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ARS Home » Pacific West Area » Pullman, Washington » Grain Legume Genetics Physiology Research » Research » Publications at this Location » Publication #316624

Research Project: Enhanced Disease and Abiotic Stress Resistance in Edible Legumes

Location: Grain Legume Genetics Physiology Research

Title: Evaluation of pea accessions and commercial cultivars for Fusarium Root Rot resistance

Author
item BODAH, ELIANE - WASHINGTON STATE UNIVERSITY
item Porter, Lyndon
item CHAVES-CORDOBA, BERNARDO - WASHINGTON STATE UNIVERSITY
item DHINGRA, AMIT - WASHINGTON STATE UNIVERSITY

Submitted to: Euphytica
Publication Type: Peer Reviewed Journal
Publication Acceptance Date: 8/21/2015
Publication Date: 1/27/2016
Citation: Bodah, E., Porter, L., Chaves-Cordoba, B., Dhingra, A. 2016. Evaluation of pea accessions and commercial cultivars for Fusarium Root Rot resistance. Euphytica. 208:63-72. doi: 10.1007/s10681-015-1545-6.

Interpretive Summary: Fusarium root rot caused by Fusarium solani f. sp. pisi (Fsp) can cause major yield losses in pea. Currently, fungicides are not effective in managing this disease, and the expense of applying fungicides is often cost-prohibitive in dryland growing regions, even if fungicides were available. The most efficient, cost-effective and environmentally friendly approach to managing Fsp is through genetic host resistance to the pathogen. Genetic resistance to Fsp of current US commercial cultivars of different pea market classes has never been determined, making it difficult for growers to select cultivars to grow in problem areas. In addition, breeders need to know which commercial pea cultivars of different market classes have the best resistance to Fsp to incorporate this resistance into future breeding efforts. Lastly, breeders need to determine how variable levels of susceptibility (0 to 6 scale, with 6 being the most susceptible) to Fsp impacts the growth (height, root weight, shoot weight) of pea lines. The present research identified that the most Fsp-resistant Austrian winter, green fresh, green dry, yellow dry, green winter and yellow winter pea were: PI 125673, 00-5003, ‘Banner’, ‘Carneval’, PS 05300234, and ‘Whistler’, respectively. These pea lines, within these market classes, can be used by growers in regions where Fsp is problematic and used by breeders as parents to improve genetic resistance to Fsp within these market classes, while preserving valuable horticultural characteristics. It was determined that a pea line demonstrating a root disease severity value of 3.05 or less tended to have normal height, root and shoot growth compared to non-infected plants of the same line. Disease severity values of 3.05 or less should be targeted by breeders selecting for Fsp resistance to minimize the impact of Fsp on future pea production.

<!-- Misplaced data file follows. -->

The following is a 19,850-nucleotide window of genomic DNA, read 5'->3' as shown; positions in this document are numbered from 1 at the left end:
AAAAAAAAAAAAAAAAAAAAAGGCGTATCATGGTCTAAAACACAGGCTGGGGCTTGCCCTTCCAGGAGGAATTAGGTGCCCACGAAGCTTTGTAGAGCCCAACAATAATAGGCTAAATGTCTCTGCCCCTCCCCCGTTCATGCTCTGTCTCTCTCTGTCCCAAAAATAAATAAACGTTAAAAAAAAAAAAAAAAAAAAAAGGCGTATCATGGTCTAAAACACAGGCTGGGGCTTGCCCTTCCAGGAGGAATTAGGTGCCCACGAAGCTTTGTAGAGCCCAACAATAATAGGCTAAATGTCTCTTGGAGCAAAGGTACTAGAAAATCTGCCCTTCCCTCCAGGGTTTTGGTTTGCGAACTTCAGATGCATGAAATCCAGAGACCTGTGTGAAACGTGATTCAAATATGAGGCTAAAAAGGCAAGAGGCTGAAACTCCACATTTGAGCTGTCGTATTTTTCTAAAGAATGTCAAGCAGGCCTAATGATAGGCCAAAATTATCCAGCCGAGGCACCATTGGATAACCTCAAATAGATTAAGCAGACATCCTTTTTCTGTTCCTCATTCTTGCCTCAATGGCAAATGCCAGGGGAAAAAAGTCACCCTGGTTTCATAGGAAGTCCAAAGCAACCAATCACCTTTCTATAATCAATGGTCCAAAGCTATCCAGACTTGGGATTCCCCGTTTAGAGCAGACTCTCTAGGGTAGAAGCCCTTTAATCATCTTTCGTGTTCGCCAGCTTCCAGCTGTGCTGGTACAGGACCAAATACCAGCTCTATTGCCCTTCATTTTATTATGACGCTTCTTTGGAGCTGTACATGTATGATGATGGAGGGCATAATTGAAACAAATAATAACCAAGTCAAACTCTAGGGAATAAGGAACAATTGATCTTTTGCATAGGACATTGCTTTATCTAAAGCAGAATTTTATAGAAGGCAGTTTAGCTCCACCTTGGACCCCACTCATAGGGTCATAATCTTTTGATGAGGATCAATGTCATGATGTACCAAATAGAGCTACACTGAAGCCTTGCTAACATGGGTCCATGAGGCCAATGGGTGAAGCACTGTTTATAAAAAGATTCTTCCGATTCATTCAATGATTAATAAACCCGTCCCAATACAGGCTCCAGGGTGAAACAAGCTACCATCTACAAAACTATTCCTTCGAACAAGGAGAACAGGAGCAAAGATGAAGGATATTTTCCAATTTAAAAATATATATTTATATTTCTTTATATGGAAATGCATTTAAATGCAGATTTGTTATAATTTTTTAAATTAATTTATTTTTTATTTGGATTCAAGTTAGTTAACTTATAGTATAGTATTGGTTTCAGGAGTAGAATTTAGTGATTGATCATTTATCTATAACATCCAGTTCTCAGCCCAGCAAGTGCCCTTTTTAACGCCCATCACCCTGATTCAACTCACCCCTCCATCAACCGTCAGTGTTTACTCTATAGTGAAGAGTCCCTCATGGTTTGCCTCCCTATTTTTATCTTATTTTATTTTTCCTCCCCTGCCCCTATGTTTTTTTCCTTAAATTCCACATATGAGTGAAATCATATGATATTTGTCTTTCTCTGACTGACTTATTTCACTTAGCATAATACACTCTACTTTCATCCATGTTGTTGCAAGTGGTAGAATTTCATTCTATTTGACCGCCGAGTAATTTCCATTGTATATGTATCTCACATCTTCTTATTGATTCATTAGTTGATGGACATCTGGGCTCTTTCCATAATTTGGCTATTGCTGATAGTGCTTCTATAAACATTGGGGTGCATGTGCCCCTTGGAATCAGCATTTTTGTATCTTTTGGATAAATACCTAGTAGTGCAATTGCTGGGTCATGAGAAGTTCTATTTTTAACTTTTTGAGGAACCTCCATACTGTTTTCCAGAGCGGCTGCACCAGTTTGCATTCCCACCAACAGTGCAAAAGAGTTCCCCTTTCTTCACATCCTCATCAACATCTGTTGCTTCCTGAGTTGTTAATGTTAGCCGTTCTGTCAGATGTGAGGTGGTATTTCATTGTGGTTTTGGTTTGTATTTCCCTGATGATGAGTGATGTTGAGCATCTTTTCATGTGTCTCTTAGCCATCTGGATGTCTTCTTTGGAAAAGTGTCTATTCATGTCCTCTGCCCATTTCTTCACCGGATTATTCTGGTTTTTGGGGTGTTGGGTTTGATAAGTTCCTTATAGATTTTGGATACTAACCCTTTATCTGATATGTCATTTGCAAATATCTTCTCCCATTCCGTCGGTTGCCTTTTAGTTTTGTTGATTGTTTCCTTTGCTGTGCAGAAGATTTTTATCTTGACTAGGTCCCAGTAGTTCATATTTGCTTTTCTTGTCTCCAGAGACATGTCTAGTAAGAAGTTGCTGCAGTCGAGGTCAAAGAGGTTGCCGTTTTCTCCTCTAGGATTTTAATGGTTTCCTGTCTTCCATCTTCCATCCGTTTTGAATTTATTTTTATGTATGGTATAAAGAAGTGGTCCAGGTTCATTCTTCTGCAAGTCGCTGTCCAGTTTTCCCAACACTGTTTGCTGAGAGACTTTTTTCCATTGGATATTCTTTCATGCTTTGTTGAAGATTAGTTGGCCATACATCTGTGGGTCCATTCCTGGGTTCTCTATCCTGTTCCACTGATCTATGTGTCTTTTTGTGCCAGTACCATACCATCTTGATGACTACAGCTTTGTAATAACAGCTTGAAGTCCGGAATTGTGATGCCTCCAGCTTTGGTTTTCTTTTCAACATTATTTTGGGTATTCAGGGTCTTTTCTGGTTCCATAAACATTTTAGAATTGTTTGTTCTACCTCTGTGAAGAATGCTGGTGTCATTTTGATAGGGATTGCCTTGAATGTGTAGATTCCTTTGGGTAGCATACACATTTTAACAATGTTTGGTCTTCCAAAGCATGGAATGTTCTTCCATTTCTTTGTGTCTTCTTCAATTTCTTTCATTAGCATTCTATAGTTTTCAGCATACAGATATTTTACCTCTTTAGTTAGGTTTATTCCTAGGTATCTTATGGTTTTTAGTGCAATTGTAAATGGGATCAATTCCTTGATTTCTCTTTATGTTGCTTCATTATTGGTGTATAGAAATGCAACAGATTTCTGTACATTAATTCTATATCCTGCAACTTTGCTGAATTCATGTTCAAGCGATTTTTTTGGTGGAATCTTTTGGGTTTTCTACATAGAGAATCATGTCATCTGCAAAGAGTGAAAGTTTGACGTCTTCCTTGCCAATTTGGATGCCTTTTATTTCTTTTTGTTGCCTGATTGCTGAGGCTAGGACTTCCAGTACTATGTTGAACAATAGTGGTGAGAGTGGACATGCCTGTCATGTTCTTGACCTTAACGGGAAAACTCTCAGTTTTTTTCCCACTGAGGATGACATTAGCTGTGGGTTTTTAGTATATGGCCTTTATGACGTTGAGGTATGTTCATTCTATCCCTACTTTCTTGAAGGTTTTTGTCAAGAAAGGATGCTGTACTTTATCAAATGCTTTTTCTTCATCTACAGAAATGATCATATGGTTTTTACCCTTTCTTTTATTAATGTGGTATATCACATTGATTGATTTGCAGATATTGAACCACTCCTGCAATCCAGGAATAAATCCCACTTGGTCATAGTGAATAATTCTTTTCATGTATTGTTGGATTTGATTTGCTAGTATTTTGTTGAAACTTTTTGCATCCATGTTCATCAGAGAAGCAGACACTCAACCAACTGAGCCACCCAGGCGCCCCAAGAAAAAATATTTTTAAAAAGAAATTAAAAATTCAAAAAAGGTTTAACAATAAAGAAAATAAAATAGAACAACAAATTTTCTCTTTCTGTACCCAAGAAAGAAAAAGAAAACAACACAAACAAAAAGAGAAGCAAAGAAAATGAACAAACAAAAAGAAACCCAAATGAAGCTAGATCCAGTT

Technical Abstract: Fusarium root rot caused by Fusarium solani f. sp. pisi (Fsp) can result in major yield losses in pea (Pisum sativum L.). Currently no fungicides effectively manage this disease. Previous studies evaluated the Pisum germplasm collection for resistance to Fsp, however, evaluations of commercial market classes of pea cultivars grown in the US, and elsewhere, have not been reported. This study evaluated pea accessions and commercial cultivars for Fsp resistance under greenhouse conditions. Based on root disease severity (RDS) values, the most Fsp-resistant Austrian winter, green fresh, green dry, yellow dry, green winter and yellow winter pea were: PI 125673, 5003, ‘Banner’, ‘Carneval’, PS 05300234, and ‘Whistler’, respectively. Genotypes with a RDS value of 3.05, on a 0 to 6 scale with 6 being severe, or less had no significant (P = 0.05) reductions in plant height, shoot dry weight, and root dry weight, compared to non-inoculated controls, establishing an important disease threshold value for pea breeders. Plant height, more than shoot dry weight or root dry weight, was the most highly negatively correlated growth parameter related to RDS in repeated tests based on Pearson’s Correlation coefficients. However, root dry weight was the most sensitive parameter affected by Fsp since 14 of 33 genotypes had significant (P = 0.05) reductions in root dry weight compared to non-inoculated controls, while only 5 of 33 genotypes had significant reductions in plant height or shoot dry weight in one or more tests.